• Join over 1.2 million students every month
  • Accelerate your learning by 29%
  • Unlimited access from just £6.99 per month

The social, cultural and economic influences on the learning and use of language

Extracts from this document...

Introduction

(1,512 words) The social, cultural and economic influences on the learning and use of language Introduction It is estimated that approximately one in five adults have low literacy skills. Low levels of literacy have been linked to poor acquisition of language skills at an early age and this in turn has been directly linked to social exclusion. This study will start by looking at the context in which we use language and how this shapes what we say and how we say it. It will also look at dialect and accent and examine their relationship with society. This raises questions about 'Standard English' and how attitudes to this have developed over time. The study will conclude by examining the direct link between poor literacy/language skills and social exclusion and how this impacts on society both in terms of the individual and the economy as a whole. The importance of context in language use The situation in which we find ourselves, who we are with, where we are, what we have to say and how we have to say it are all massive influences on our spoken and written language. ...read more.

Middle

In spoken form it is used in formal situations such as business negotiations, public announcements and news broadcasts. In written form it is used in such formal documents as essays, business letters, notices, reports and memos. In Britain, the prestige accent associated with Standard English is Received Pronunciation and all forms of slang, dialect and grammatical deviation have historically been regarded as non-standard. The notion of Received Pronunciation sometimes still persists as though there is some kind of standard we should aspire to and that any variations from this standard are in some way inferior. Whilst most educated writers use Standard English in all texts, more liberal attitudes have evolved with regard to spoken language. In a multi-cultural society, non-standard accents and word forms are increasingly acceptable and the concepts of Standard English and Received Pronunciation as standards of correctness have become less important. Standard English itself is now considered to be a dialect of English equal with regional accents. For example, it is fairly common for a speaker to use Standard English and deliver it with a regional accent. Crystal (1995) notes that although we have no problem enjoying dialect literature and laughing at dialect jokes, at the same time we still make harshly critical judgements about ways of speaking that are not the same as our own. ...read more.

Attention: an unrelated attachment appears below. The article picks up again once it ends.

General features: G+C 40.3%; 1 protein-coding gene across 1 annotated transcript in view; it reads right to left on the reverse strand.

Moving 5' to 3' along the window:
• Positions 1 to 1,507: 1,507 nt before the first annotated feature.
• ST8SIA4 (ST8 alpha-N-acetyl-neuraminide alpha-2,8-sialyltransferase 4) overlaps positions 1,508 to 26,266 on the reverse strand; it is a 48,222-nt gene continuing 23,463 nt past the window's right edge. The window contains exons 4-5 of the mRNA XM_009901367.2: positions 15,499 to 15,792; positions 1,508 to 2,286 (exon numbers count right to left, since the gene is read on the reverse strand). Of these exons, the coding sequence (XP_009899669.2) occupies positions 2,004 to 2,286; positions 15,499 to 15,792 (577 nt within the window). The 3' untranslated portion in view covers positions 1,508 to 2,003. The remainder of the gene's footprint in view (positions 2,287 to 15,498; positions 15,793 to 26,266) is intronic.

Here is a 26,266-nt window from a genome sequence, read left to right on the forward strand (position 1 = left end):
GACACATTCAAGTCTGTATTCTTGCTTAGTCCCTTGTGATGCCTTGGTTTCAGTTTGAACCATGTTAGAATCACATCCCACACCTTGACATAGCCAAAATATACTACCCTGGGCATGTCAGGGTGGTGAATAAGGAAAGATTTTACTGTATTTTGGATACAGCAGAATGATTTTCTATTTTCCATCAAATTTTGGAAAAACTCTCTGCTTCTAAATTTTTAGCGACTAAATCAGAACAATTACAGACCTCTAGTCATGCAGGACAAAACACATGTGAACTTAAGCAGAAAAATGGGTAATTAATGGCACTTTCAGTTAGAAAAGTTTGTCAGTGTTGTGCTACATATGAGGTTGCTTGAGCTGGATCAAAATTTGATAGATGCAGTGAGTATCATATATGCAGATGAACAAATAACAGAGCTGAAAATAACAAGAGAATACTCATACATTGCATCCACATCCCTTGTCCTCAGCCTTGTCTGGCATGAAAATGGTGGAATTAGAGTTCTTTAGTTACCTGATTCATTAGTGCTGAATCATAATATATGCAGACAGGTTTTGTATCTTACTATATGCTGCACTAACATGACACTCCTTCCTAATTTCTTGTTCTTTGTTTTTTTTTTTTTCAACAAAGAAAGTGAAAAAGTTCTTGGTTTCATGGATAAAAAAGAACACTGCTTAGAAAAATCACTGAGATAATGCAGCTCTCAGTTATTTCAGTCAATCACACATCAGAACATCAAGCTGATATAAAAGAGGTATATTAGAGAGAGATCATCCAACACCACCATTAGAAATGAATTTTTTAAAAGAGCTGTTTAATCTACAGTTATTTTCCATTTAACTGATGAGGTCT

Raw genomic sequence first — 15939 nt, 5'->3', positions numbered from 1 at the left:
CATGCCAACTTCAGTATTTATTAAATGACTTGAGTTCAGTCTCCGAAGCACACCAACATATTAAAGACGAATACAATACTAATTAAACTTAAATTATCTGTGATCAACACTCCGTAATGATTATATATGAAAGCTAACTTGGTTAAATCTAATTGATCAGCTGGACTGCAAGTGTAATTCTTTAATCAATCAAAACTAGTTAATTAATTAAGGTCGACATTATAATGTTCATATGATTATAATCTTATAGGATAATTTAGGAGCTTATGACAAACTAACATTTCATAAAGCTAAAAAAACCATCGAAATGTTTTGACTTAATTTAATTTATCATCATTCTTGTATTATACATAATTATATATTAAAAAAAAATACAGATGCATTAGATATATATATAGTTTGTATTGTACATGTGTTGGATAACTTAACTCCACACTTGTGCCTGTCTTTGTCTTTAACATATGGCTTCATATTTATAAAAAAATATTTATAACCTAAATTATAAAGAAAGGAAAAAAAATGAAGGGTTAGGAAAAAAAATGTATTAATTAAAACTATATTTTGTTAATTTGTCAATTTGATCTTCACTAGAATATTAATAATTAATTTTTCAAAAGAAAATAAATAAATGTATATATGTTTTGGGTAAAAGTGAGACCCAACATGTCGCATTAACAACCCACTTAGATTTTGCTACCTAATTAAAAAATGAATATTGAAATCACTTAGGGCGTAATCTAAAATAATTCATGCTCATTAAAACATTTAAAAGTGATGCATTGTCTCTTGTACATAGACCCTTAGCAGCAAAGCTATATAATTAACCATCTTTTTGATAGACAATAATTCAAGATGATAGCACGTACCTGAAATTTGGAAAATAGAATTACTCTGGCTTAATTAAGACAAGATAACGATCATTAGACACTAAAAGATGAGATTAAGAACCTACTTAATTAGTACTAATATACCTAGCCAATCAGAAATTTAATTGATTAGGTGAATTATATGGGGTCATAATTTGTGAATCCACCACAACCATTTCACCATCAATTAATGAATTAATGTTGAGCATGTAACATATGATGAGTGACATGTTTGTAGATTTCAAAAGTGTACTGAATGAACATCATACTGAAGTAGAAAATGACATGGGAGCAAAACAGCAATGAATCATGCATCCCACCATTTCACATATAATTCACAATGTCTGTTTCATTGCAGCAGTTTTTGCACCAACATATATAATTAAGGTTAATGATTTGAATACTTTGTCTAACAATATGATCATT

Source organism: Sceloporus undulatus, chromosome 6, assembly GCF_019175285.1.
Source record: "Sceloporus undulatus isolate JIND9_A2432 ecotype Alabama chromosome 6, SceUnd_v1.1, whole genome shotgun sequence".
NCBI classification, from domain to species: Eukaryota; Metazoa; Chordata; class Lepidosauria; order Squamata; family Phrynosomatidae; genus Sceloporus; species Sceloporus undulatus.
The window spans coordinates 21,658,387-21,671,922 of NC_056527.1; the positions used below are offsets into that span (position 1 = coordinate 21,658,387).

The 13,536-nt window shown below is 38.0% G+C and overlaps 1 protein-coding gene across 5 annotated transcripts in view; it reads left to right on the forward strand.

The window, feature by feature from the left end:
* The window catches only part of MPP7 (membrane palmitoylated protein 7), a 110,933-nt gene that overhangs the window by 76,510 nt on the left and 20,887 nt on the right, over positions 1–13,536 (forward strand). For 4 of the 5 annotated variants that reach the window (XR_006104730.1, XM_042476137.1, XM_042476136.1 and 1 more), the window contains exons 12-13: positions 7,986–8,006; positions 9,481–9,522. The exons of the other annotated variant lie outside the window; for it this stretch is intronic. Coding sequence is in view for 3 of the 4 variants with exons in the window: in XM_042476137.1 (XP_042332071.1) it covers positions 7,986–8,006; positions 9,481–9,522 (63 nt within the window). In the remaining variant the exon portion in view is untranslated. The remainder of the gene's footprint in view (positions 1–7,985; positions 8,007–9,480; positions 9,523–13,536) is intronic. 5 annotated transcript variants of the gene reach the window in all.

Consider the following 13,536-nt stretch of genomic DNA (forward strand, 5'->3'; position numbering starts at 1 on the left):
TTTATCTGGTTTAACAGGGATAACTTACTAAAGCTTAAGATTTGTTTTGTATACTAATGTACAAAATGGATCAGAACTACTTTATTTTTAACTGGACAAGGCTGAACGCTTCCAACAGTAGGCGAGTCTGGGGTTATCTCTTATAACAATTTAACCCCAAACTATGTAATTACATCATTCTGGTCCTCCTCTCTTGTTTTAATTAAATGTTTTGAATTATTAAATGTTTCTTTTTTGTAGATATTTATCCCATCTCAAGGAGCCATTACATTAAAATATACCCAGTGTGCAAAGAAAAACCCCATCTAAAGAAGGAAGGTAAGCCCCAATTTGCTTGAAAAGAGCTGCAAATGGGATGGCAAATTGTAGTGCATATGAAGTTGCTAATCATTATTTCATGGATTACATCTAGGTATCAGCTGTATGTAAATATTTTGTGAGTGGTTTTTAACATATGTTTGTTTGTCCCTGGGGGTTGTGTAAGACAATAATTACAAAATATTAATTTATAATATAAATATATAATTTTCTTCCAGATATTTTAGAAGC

Conclusion

Conclusion There are many influences on an individual's language. The social situation and the 'appropriateness' of language determine not only what we have to say but, just as importantly, how we say it. Accent and dialect reveal something about an individual and can be linked to regional, social or personal circumstances. Although historically 'Standard English' and 'Received Pronunciation' have been regarded as socially superior, this is now becoming less so. 'Standard English' is still important, however, as it is the written form most appropriately accepted in formal documents. Research has been done to support the notion that the primary carer/child relationship has a crucial influence on the language attainment of a child and that this attainment will have a huge impact on the learning of the individual more widely. People at risk of social exclusion and its associated problems of low income, ill health and unemployment are far more likely to have low language/literacy skills. Moreover, lack of basic skills is a major barrier to employment, training or progression at work and if we are to compete on a global level, we need to have a highly skilled, adaptable workforce. The cost of failing to deal with the problem is significant - not just to the individual, but also to employers and the economy as a whole. ...read more.